‘Meet Me In The Bathroom’ Author On Essential NYC Rock

‘Meet Me In The Bathroom’ Author On Essential NYC Rock

Journalist Lizzy Goodman’s Meet Me in the Bathroom: Rebirth and Rock and Roll in New York City 2001-2011 traces the New York music explosion of the early ’00s — a scene that spawned the Strokes, the Yeah Yeah Yeahs, LCD Soundsystem, Interpol and Vampire Weekend. Goodman conducted 200 interviews for the book with the likes of James Murphy, Julian Casablancas, Karen O, Ezra Koenig, all resulting in a tale of creativity and rock and roll.

Goodman created a playlist of essential tracks from the book, which is out May 23 via HarperCollins.

“Give Me Daughters,” Jonathan Fire*Eater

The great New York band that never was. Everyone from Karen O to Paul Banks agrees that you wouldn’t have their music without this music.

“The Modern Age,” the Strokes

The beginning of it all. When the Strokes wrote this song, lightning struck and New York City rock and roll was never the same again.

“NYC,” Interpol 

A deliciously maudlin and remote sound to match the tantalizing aloofness of the band that made it. This is the Interpol song that first made a generation of rock girls’ hearts skip a beat.

“Maps,” Yeah Yeah Yeahs

Leave it to the greatest performer of this era to woo the masses not (at first) with her beer-spitting, ripped-fishnet wearing alter ego but her inner balladeer. Karen O gave us two of the era’s great mantras, “They don’t love you like I love you” and “It’s our time to be hated,” but the intimate and vulnerable one connected first.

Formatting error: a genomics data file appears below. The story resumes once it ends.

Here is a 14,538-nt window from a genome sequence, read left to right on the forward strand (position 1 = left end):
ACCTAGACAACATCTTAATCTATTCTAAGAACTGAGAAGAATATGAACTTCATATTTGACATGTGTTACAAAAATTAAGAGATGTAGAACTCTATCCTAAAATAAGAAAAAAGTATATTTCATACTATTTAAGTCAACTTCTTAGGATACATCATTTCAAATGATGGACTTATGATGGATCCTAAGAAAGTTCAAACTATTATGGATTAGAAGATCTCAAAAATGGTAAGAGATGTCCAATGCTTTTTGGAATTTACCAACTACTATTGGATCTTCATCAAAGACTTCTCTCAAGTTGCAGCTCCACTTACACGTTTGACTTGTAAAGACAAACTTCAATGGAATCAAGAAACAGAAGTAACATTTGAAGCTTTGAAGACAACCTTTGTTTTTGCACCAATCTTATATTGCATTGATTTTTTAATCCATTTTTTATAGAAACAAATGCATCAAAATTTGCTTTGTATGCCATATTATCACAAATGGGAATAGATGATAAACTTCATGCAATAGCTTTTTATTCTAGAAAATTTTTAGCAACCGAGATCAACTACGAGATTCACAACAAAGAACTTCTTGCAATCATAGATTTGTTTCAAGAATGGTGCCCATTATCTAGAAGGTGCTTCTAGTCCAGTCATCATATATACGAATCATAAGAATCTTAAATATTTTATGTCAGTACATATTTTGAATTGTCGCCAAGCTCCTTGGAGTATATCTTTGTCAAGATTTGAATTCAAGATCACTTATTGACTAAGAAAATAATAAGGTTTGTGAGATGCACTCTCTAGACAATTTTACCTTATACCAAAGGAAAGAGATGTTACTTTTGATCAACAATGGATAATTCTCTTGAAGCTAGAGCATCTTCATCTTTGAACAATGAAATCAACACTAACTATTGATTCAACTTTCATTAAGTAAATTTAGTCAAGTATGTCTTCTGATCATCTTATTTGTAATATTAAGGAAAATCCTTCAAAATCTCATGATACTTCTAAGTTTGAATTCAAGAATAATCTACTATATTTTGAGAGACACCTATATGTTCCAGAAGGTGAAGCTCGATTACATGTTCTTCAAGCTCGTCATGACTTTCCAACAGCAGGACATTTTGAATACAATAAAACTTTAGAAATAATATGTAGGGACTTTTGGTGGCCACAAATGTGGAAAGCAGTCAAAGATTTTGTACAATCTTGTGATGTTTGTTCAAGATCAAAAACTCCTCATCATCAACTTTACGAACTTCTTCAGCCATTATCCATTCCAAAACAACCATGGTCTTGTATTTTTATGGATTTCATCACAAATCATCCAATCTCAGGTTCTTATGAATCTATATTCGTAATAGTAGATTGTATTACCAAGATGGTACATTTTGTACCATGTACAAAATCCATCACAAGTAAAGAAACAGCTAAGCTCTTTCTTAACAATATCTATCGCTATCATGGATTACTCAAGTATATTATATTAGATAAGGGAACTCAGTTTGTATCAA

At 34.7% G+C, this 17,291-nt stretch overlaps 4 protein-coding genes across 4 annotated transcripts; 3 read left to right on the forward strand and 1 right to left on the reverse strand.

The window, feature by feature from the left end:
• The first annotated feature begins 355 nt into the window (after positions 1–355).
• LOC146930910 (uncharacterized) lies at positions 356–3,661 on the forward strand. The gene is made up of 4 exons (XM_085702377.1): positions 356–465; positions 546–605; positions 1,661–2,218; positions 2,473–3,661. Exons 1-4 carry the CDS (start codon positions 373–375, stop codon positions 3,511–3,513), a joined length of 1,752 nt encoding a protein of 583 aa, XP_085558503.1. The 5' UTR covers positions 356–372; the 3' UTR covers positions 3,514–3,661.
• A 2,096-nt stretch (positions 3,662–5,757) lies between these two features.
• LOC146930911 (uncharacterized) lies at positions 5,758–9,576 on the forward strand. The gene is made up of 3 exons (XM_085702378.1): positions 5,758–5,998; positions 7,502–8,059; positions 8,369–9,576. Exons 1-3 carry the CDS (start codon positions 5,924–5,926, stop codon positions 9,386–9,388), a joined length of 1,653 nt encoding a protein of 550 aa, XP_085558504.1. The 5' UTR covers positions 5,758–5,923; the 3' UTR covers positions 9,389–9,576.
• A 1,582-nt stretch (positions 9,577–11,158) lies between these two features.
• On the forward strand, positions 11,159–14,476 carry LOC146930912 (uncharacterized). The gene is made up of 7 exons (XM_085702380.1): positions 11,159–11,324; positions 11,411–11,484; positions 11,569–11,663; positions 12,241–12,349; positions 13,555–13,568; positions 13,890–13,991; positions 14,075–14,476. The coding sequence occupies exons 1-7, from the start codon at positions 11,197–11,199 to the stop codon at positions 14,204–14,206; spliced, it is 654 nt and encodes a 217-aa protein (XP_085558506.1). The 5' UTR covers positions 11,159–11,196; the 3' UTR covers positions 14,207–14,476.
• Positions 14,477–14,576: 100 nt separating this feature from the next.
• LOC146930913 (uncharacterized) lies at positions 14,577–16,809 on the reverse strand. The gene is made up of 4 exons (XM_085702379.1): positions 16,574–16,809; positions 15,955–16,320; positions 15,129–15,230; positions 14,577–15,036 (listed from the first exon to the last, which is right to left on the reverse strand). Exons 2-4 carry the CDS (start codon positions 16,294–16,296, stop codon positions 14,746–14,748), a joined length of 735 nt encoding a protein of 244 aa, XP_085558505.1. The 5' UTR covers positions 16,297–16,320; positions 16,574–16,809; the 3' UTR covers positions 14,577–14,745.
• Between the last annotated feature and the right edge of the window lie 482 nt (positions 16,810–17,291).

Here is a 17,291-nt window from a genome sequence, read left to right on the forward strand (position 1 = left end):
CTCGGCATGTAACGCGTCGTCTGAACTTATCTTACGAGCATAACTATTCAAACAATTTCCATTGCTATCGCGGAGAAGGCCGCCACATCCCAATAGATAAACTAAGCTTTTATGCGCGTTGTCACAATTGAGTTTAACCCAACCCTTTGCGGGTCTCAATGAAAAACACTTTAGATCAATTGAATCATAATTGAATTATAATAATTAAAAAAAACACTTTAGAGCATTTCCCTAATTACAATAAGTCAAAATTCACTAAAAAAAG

“What a Waster,” the Libertines

The most ecstatic early synthesis of the New York sound being reflected across the pond by two avatars of the dirty glee that made London so much fun at the time, Pete Doherty and Carl Barat. “Where does all the money go? Straight up her nose.”

“House of Jealous Lovers,” the Rapture

The first song to truly capture James Murphy and Tim Goldsworthy’s signature DFA sound, delivered by an incomparable showman in Luke Jenner. Finally, dangerous rock music you could dance to.

“Mr. Brightside,” The Killers

Well, there you have it: big, splashy, sparkly, stadium-ready quality commercial rock and roll is back and here to stay.

“Losing My Edge,” LCD Soundystem

Freedom’s just another word for nothing left to lose? Indeed. Deserted by “his rockstar,” the Rapture’s Luke Jenner, James Murphy turned inward, and in exposing his most frustrated, angry, insecure self a star was born.

“Wolf Like Me,” TV on the Radio

The beginning of the “Brooklyn Band” concept. One of the smartest, most sophisticated groups of any era was shocked to discover a rabid audience for their signature aesthetic: weirdness.

“Cape Cod Kwassa Kwassa,” Vampire Weekend

This is what happens when you plug four great musical minds into the internet during their formative adolescent years — a sound made up of thousands of tiny samples from ’90s R&B to ’70s disco to ’80s hip-hop to Paul Simon’s Graceland.

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